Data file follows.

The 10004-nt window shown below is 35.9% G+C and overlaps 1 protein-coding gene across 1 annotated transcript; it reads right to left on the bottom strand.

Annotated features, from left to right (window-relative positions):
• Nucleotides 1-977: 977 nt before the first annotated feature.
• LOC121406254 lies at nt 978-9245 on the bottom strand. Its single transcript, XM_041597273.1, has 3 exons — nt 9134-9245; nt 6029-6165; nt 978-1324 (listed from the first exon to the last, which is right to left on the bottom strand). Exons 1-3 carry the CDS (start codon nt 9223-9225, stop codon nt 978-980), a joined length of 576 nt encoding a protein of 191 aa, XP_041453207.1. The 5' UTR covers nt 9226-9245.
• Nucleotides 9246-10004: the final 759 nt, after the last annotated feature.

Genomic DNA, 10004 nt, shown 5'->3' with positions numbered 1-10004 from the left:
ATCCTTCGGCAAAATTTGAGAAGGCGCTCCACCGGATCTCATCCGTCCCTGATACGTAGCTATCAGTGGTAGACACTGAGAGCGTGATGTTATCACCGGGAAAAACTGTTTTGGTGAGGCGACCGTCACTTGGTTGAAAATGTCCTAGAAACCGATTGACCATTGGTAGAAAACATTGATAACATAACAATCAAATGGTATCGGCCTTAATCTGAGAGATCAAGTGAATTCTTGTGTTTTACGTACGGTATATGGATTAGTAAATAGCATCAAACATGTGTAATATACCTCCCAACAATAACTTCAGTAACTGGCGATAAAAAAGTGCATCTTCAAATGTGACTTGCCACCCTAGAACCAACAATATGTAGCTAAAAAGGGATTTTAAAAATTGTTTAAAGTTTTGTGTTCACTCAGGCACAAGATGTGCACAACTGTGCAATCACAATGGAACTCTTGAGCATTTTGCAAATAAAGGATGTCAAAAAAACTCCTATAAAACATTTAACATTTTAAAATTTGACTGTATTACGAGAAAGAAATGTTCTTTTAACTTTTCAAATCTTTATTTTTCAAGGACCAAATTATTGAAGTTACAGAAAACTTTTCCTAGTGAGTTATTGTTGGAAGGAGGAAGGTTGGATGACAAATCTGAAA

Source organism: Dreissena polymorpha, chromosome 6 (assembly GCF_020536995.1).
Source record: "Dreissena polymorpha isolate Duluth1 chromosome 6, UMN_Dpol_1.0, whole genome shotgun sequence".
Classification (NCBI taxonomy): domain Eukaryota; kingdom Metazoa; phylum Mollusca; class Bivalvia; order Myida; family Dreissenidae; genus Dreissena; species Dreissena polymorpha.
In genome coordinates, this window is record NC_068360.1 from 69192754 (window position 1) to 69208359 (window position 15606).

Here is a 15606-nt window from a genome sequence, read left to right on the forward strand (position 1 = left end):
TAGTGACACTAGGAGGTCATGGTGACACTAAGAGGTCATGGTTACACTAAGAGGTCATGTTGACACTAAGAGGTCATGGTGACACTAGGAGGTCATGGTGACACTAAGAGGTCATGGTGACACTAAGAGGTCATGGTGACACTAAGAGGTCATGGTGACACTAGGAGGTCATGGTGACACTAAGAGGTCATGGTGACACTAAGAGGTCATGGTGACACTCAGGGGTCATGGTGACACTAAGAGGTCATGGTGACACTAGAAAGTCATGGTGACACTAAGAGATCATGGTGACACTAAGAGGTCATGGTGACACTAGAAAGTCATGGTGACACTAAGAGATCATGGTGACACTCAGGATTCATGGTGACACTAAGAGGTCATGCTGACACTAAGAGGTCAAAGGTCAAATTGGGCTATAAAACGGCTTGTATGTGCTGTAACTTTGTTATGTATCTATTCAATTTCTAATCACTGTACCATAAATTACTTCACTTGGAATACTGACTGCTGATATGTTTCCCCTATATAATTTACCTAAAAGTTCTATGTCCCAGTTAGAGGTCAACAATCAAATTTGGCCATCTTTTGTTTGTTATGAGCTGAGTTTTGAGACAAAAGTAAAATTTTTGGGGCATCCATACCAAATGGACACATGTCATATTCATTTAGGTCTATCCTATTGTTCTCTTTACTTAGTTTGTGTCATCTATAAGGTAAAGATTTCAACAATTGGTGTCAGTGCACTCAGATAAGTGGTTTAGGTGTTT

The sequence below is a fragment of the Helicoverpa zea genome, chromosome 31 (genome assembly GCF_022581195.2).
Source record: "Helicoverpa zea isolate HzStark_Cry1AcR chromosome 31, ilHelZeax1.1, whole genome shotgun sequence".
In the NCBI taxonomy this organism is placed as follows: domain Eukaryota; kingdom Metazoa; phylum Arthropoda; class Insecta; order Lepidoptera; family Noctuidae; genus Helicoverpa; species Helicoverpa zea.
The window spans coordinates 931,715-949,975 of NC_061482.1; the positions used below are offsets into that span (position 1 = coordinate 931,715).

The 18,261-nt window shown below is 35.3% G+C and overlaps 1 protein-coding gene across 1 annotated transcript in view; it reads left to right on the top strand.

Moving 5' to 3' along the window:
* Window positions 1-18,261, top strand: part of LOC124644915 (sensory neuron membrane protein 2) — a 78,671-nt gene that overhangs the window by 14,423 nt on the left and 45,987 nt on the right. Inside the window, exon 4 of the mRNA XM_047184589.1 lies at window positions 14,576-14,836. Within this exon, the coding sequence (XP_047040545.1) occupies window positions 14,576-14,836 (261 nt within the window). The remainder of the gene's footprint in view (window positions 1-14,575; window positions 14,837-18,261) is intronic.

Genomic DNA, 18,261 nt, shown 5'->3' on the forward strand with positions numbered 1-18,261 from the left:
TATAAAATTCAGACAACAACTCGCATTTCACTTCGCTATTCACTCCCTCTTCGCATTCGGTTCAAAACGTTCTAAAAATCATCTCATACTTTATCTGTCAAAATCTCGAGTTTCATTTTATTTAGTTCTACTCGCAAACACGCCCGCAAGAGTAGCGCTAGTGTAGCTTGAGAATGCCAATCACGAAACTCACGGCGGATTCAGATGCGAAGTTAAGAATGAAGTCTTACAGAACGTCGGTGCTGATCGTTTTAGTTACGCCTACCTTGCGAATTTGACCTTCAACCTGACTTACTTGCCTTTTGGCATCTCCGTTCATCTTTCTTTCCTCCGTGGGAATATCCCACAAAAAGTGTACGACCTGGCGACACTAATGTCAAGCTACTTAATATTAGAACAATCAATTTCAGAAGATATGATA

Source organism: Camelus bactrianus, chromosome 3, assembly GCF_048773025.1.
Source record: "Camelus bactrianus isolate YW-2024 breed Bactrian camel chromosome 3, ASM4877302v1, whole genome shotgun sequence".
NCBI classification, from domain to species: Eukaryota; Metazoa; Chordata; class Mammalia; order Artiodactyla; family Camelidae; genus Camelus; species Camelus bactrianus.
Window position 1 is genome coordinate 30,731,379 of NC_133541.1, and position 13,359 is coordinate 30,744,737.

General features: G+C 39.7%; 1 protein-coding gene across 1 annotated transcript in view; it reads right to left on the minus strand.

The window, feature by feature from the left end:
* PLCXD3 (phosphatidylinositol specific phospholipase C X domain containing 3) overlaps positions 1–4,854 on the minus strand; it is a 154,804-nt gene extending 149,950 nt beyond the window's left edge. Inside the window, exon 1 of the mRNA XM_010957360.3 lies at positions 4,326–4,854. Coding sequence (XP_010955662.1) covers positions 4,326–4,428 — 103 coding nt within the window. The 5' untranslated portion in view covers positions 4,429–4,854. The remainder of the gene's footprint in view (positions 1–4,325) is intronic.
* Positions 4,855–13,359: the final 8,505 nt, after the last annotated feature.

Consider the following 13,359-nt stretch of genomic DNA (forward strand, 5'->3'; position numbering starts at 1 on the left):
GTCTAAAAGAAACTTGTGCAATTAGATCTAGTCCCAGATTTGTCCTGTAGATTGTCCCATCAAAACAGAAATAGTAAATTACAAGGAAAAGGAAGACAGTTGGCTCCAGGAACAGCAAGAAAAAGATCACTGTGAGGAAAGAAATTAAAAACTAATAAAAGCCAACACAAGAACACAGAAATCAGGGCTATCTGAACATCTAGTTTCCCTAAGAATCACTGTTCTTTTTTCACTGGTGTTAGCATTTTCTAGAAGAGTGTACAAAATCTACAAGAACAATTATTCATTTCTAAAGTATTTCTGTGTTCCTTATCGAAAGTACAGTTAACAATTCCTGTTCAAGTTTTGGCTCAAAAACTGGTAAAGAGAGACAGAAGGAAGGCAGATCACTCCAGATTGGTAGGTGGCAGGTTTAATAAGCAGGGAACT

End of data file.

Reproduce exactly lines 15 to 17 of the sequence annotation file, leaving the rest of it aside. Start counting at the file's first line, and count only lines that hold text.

Source record: "Helicoverpa zea isolate HzStark_Cry1AcR chromosome 31, ilHelZeax1.1, whole genome shotgun sequence".
In the NCBI taxonomy this organism is placed as follows: domain Eukaryota; kingdom Metazoa; phylum Arthropoda; class Insecta; order Lepidoptera; family Noctuidae; genus Helicoverpa; species Helicoverpa zea.
The window spans coordinates 931,715-949,975 of NC_061482.1; the positions used below are offsets into that span (position 1 = coordinate 931,715).